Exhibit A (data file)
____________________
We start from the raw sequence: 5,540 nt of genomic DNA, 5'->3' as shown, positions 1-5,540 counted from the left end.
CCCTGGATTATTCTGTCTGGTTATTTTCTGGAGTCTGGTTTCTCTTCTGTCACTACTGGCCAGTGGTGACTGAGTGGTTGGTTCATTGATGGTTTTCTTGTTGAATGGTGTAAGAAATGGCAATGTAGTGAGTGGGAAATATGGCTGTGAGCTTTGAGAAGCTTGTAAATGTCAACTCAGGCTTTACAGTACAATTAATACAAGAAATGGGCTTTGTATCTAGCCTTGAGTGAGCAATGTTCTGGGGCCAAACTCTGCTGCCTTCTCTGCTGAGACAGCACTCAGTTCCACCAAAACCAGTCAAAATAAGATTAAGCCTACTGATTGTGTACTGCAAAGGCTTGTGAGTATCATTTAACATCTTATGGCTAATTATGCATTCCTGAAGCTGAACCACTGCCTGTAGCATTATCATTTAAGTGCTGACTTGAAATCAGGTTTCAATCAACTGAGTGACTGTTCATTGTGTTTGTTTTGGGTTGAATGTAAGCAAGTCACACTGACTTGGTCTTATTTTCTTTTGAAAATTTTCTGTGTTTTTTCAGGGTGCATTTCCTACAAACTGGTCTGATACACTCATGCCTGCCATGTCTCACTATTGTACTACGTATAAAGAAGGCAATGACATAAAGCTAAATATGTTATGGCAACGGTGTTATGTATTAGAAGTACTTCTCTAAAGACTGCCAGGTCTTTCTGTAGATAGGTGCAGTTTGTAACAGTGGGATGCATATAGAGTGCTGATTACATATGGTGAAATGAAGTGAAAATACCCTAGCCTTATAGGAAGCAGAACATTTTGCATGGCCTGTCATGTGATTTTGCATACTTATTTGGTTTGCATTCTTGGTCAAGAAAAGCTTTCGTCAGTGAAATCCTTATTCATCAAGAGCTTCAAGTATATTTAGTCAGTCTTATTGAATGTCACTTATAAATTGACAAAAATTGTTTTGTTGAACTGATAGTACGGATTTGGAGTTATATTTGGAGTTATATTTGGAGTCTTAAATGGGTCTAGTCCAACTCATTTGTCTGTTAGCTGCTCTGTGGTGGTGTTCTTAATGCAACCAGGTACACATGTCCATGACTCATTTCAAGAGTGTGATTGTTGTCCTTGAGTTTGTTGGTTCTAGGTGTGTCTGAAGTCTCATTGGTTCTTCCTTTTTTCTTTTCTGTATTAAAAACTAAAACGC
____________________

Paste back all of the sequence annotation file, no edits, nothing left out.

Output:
We start from the raw sequence: 5,540 nt of genomic DNA, 5'->3' as shown, positions 1-5,540 counted from the left end.
CCCTGGATTATTCTGTCTGGTTATTTTCTGGAGTCTGGTTTCTCTTCTGTCACTACTGGCCAGTGGTGACTGAGTGGTTGGTTCATTGATGGTTTTCTTGTTGAATGGTGTAAGAAATGGCAATGTAGTGAGTGGGAAATATGGCTGTGAGCTTTGAGAAGCTTGTAAATGTCAACTCAGGCTTTACAGTACAATTAATACAAGAAATGGGCTTTGTATCTAGCCTTGAGTGAGCAATGTTCTGGGGCCAAACTCTGCTGCCTTCTCTGCTGAGACAGCACTCAGTTCCACCAAAACCAGTCAAAATAAGATTAAGCCTACTGATTGTGTACTGCAAAGGCTTGTGAGTATCATTTAACATCTTATGGCTAATTATGCATTCCTGAAGCTGAACCACTGCCTGTAGCATTATCATTTAAGTGCTGACTTGAAATCAGGTTTCAATCAACTGAGTGACTGTTCATTGTGTTTGTTTTGGGTTGAATGTAAGCAAGTCACACTGACTTGGTCTTATTTTCTTTTGAAAATTTTCTGTGTTTTTTCAGGGTGCATTTCCTACAAACTGGTCTGATACACTCATGCCTGCCATGTCTCACTATTGTACTACGTATAAAGAAGGCAATGACATAAAGCTAAATATGTTATGGCAACGGTGTTATGTATTAGAAGTACTTCTCTAAAGACTGCCAGGTCTTTCTGTAGATAGGTGCAGTTTGTAACAGTGGGATGCATATAGAGTGCTGATTACATATGGTGAAATGAAGTGAAAATACCCTAGCCTTATAGGAAGCAGAACATTTTGCATGGCCTGTCATGTGATTTTGCATACTTATTTGGTTTGCATTCTTGGTCAAGAAAAGCTTTCGTCAGTGAAATCCTTATTCATCAAGAGCTTCAAGTATATTTAGTCAGTCTTATTGAATGTCACTTATAAATTGACAAAAATTGTTTTGTTGAACTGATAGTACGGATTTGGAGTTATATTTGGAGTTATATTTGGAGTCTTAAATGGGTCTAGTCCAACTCATTTGTCTGTTAGCTGCTCTGTGGTGGTGTTCTTAATGCAACCAGGTACACATGTCCATGACTCATTTCAAGAGTGTGATTGTTGTCCTTGAGTTTGTTGGTTCTAGGTGTGTCTGAAGTCTCATTGGTTCTTCCTTTTTTCTTTTCTGTATTAAAAACTAAAACGC